Bm: So you have very disciplined approach – but to a highly unpredictable, even unstable marketplace. Would you say that unpredictability hurts, helps, or both?

NG: What we’ve seen over the last number of years is that economic factors have been very much in our favor. We’ve seen consumer confidence returning in our main markets. We’ve seen exchange rates working in our favor, from both the United States and European markets, which is very encouraging. We’ve seen more airline capacity in Ireland. And we’ve seen a reduction in taxation factors in tourism. So a lot of good factors, combined with a very strong marketing campaign, and continued investment in marketing through the cycle, has put us in the top five countries of consideration in our key markets. 

Dublin, Ireland

Bm: But what about Brexit?

NG: Of course, in terms of the world that we’re heading into — the world has always had choppy waters. I came in here just after 9/11. We’ve gone through things like SARS, the war in Iraq, bombings in London during the Olympics or before the Olympics back in 2007. And now we’re weathering more storms.

The world has always had choppy waters.

We’ve got two big ones at the moment. One is Brexit. And the second one is the safety and security issue around Europe, which has acted to push more travel business into the likes of Spain, Portugal, and Ireland.

Brexit raises more questions than answers right now. For example, sterling has devalued quite a bit, which makes it more expensive for British people to holiday in the Eurozone. And it makes it more likely that the UK will be a more attractive destination for visitors next year because it will be more competitive.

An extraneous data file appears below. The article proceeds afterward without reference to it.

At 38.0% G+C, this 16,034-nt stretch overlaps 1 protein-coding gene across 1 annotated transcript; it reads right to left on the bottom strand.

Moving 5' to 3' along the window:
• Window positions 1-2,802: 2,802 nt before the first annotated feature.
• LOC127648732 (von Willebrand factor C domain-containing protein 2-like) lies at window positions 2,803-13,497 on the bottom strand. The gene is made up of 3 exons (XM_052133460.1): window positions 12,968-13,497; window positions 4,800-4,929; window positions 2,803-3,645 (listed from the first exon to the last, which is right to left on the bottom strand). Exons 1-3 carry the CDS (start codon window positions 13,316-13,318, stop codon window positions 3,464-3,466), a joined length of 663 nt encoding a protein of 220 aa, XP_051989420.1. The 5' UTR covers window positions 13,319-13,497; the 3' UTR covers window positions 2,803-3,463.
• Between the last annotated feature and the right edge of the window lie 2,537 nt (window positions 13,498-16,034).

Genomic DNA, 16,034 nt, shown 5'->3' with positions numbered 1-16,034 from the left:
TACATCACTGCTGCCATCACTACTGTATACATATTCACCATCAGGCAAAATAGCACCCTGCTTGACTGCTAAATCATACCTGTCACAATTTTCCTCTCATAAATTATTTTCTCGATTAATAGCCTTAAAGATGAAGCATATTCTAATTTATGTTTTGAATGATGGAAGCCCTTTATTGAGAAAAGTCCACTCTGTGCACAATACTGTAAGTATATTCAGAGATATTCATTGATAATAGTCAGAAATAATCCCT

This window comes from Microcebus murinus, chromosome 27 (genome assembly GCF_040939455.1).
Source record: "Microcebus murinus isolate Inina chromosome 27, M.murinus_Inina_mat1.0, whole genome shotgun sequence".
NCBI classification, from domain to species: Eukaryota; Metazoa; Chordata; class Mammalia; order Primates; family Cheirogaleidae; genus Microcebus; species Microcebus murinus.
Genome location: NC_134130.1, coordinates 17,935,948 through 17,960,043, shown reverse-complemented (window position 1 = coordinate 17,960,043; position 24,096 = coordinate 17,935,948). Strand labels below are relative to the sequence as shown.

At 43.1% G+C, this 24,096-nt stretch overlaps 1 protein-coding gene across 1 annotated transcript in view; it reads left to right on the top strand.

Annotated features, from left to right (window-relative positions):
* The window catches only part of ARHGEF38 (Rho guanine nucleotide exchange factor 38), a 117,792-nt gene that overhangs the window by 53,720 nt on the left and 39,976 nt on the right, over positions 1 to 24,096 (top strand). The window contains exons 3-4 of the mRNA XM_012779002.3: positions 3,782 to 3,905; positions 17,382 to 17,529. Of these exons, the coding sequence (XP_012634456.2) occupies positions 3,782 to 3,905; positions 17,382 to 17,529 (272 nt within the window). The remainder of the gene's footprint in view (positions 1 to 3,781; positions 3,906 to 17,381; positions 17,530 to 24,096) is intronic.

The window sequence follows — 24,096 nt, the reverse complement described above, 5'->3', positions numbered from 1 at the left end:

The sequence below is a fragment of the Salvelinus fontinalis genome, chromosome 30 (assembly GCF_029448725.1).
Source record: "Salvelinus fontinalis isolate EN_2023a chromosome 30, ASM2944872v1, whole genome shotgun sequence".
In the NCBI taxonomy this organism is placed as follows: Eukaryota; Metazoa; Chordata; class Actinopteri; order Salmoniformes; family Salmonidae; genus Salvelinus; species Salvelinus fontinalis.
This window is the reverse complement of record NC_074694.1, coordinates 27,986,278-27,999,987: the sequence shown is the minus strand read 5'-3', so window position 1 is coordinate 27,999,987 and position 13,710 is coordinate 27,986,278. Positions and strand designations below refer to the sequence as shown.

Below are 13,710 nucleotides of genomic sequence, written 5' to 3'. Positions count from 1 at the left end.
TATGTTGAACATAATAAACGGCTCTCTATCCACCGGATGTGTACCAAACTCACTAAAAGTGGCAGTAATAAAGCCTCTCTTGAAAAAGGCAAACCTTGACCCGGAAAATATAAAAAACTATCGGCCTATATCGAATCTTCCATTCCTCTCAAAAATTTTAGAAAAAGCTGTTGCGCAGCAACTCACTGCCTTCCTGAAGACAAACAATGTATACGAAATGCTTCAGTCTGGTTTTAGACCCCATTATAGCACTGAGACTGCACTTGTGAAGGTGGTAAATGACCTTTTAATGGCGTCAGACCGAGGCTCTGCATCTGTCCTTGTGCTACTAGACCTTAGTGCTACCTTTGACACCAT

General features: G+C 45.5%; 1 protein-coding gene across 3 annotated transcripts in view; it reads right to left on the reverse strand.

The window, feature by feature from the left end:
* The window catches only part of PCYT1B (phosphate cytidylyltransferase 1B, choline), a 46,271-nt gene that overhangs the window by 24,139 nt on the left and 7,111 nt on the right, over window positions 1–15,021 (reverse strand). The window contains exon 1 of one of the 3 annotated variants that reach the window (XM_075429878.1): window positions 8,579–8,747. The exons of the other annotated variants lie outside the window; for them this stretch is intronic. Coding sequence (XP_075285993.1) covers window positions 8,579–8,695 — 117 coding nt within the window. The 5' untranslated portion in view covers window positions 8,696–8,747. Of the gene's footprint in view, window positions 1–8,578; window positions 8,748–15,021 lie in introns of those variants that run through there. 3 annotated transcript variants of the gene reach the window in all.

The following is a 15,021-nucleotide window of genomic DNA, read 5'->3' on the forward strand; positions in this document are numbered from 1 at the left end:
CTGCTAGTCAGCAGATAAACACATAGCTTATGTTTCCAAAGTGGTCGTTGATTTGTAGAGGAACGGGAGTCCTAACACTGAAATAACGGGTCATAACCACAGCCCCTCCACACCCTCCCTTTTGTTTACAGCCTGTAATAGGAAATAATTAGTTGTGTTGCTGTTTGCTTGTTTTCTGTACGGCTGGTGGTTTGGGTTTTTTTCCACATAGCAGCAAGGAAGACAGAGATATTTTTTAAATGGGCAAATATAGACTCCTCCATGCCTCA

So we have to ensure that we remain competitive ourselves. We’re hoping to see a bigger marketing spend next year, predominantly focusing on diversifying into mainland European and North American markets because you feel they offer the best prospects for us in the medium for long-term, in terms of length of stay and amount of spend.

Bm: So it seems as if managing a country brand inherently means riding a bit of a rollercoaster. Do you factor that – the unpredictable and the “unplannable” – into your long-term planning?

NG: We do, indeed. We have an overall policy framework within which we set our strategic goals and actions and our brand strategy. And we are fairly optimistic, despite those headwinds we face, that we can grow tourism revenue to Ireland fairly aggressively over the coming three years.

Bm: So can you share any specifics of how you do that strategically? Do you have, for instance, contingency funds if you need to increase certain types of tactics in certain markets? Or what do you do to plan for the unknown?

NG: Well, what you can do is you can set out your strategic milestones and what you’re trying to achieve over the three years. But I think, then, you have to be very tactically focused as well.

So we do produce a one-year annual business plan, and the responsibility then is very much devolved to the markets themselves, where we have a very good team of market managers. We have a great team of people in Tourism Ireland, which contribute an awful lot to our success.  The real issue then is that every team has KPIs against all of their spend measures, and we monitor those on a regular basis.

As regards Brexit … the message right now is “Business as usual”

As regards Brexit, we recently called a meeting of all the key industry players in Ireland, to monitor how things are going. The message right now is that it’s business, as usual — but that doesn’t mean that will be the case in three months time; a lot of factors will depend on the strength of the UK economy and how people feel, whether it’s in recession or not. And that may feed into a changed plan for the following quarter.

I think the key thing now is that we need to make sure that we monitor what’s going on, be agile and flexible, be prepared to change.